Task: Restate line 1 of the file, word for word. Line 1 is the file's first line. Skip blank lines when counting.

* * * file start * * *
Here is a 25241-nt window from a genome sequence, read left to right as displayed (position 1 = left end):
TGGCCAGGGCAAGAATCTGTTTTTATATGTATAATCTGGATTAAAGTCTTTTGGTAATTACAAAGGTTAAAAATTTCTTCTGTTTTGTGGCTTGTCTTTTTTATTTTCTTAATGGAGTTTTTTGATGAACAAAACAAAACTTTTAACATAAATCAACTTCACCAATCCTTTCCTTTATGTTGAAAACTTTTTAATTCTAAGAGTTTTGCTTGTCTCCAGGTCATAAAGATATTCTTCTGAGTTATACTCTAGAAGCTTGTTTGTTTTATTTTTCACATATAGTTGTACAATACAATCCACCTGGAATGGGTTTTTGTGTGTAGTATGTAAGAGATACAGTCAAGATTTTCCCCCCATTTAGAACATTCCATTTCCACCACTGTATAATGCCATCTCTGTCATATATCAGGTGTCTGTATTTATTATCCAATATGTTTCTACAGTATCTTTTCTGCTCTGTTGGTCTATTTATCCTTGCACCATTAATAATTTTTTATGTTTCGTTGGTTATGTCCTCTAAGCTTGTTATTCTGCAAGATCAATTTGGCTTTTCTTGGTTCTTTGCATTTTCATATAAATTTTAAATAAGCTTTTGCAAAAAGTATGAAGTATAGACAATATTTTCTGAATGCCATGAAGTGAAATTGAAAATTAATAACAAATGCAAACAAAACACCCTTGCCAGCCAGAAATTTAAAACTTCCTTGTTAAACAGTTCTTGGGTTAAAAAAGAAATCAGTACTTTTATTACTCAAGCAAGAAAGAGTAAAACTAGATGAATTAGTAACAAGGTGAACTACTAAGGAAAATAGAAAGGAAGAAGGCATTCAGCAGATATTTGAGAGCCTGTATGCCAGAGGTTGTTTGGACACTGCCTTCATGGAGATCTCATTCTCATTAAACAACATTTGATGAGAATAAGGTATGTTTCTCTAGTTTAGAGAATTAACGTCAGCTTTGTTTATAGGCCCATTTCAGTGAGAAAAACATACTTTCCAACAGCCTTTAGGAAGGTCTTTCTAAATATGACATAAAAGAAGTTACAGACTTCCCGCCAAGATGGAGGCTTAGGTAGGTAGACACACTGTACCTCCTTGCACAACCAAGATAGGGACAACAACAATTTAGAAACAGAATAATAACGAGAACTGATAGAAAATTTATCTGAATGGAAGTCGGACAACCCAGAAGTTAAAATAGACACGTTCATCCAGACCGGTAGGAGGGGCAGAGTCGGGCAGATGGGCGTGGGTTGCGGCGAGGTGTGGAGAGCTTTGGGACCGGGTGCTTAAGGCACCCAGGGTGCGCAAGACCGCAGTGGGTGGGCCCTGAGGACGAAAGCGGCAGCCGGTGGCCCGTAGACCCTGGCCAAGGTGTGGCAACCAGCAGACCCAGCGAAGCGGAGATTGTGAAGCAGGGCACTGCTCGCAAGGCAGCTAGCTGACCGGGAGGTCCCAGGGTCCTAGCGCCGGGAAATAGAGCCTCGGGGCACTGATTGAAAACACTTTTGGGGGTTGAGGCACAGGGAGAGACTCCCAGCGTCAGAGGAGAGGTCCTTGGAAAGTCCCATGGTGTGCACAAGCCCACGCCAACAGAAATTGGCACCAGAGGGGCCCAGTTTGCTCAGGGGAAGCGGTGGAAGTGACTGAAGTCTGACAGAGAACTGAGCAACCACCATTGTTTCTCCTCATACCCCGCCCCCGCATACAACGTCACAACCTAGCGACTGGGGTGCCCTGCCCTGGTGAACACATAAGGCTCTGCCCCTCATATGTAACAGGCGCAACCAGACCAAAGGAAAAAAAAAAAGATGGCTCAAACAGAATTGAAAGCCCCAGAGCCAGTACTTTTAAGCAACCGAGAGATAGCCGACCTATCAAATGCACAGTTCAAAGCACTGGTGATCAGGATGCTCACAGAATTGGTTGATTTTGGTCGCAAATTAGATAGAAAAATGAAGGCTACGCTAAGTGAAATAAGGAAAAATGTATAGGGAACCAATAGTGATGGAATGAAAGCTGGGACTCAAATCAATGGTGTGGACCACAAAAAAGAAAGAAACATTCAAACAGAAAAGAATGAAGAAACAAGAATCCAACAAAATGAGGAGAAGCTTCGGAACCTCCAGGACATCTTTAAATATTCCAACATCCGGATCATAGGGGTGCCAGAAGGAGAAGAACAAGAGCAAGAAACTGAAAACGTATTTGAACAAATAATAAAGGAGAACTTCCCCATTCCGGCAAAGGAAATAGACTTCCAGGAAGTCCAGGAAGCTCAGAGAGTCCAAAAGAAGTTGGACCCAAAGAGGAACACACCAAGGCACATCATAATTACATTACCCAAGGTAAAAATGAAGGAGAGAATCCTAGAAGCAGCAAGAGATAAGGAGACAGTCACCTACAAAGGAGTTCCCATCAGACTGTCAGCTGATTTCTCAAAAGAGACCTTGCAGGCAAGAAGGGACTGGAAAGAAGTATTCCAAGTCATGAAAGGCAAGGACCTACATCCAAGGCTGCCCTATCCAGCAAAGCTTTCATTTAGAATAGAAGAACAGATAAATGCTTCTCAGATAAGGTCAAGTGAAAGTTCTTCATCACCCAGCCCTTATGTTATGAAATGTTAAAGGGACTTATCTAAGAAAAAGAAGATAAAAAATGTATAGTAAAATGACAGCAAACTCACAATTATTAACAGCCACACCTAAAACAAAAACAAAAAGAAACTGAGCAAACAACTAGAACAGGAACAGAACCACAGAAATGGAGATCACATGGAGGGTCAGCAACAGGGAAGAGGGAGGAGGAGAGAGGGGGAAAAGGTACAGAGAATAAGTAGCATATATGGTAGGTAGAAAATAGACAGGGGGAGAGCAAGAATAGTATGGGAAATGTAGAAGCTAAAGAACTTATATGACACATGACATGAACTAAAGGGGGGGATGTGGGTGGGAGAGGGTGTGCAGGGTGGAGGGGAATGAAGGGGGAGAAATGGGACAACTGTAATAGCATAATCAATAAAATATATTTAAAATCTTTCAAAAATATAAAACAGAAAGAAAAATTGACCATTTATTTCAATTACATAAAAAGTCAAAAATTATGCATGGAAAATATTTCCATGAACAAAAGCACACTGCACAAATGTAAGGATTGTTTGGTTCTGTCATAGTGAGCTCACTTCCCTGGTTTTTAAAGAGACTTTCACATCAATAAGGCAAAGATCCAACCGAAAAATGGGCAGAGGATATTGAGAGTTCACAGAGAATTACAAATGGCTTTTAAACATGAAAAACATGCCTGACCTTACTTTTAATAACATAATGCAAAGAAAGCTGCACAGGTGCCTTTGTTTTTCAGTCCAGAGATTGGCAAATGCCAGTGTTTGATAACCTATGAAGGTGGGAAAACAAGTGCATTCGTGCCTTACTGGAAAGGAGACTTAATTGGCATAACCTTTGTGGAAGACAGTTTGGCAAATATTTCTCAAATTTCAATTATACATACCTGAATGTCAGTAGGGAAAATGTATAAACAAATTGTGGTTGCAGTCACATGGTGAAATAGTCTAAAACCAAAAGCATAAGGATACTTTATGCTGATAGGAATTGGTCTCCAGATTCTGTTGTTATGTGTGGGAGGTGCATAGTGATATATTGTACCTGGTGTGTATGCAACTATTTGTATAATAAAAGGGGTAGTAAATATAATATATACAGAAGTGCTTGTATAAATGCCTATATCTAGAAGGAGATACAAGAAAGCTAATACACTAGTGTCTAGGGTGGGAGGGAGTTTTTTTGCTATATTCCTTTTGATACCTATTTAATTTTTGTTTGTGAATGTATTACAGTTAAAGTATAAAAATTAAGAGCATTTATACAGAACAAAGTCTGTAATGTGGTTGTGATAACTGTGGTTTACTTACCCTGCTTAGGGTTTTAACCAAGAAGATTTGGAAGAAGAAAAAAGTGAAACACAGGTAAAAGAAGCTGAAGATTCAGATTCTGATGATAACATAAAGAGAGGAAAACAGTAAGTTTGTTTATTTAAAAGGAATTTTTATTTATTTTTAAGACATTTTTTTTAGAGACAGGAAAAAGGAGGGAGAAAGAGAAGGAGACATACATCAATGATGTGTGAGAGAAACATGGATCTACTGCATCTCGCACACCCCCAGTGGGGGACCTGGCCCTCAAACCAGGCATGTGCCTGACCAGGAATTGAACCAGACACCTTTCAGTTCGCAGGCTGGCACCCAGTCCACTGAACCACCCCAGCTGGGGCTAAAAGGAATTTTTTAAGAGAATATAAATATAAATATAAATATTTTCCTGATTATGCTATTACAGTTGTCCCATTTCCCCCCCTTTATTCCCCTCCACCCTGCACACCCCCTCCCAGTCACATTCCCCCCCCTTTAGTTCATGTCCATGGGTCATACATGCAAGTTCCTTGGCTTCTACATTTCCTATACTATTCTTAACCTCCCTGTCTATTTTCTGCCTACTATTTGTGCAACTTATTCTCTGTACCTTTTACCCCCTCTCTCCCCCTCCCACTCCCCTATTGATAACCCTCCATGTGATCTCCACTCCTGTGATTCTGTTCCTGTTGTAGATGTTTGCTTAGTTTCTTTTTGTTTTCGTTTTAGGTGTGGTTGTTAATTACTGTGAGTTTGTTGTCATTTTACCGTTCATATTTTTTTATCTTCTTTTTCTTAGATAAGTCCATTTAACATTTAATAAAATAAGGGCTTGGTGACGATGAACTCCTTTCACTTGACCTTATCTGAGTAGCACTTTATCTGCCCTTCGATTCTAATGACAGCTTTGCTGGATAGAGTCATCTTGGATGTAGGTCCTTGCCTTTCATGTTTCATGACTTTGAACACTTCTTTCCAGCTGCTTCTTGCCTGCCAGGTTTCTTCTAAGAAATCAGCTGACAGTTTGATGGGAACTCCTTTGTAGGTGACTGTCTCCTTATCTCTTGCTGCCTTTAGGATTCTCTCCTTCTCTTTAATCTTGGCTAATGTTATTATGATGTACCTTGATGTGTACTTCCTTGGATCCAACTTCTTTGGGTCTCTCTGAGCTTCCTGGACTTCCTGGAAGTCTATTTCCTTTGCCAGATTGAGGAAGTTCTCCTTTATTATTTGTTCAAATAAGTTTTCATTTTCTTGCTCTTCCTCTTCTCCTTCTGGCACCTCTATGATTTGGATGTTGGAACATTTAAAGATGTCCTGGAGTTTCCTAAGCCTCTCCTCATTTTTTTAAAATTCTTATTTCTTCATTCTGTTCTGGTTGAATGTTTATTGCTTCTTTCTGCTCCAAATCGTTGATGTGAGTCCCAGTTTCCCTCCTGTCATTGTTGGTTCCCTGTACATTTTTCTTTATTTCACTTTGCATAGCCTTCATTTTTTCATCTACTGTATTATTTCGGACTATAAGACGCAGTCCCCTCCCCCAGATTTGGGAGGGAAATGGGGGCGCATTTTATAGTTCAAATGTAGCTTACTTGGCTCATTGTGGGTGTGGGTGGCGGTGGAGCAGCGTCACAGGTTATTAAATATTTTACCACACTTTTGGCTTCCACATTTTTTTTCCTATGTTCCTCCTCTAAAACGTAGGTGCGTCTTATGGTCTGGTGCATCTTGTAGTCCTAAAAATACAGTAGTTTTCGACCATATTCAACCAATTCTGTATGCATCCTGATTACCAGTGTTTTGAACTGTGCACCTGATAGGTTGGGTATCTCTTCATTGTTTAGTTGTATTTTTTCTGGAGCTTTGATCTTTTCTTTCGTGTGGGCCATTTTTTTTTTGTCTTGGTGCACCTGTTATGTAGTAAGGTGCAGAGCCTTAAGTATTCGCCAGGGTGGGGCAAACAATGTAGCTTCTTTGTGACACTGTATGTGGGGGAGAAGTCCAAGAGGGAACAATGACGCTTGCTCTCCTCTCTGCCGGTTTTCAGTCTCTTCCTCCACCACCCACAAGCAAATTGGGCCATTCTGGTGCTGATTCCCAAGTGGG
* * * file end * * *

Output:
Here is a 25241-nt window from a genome sequence, read left to right as displayed (position 1 = left end):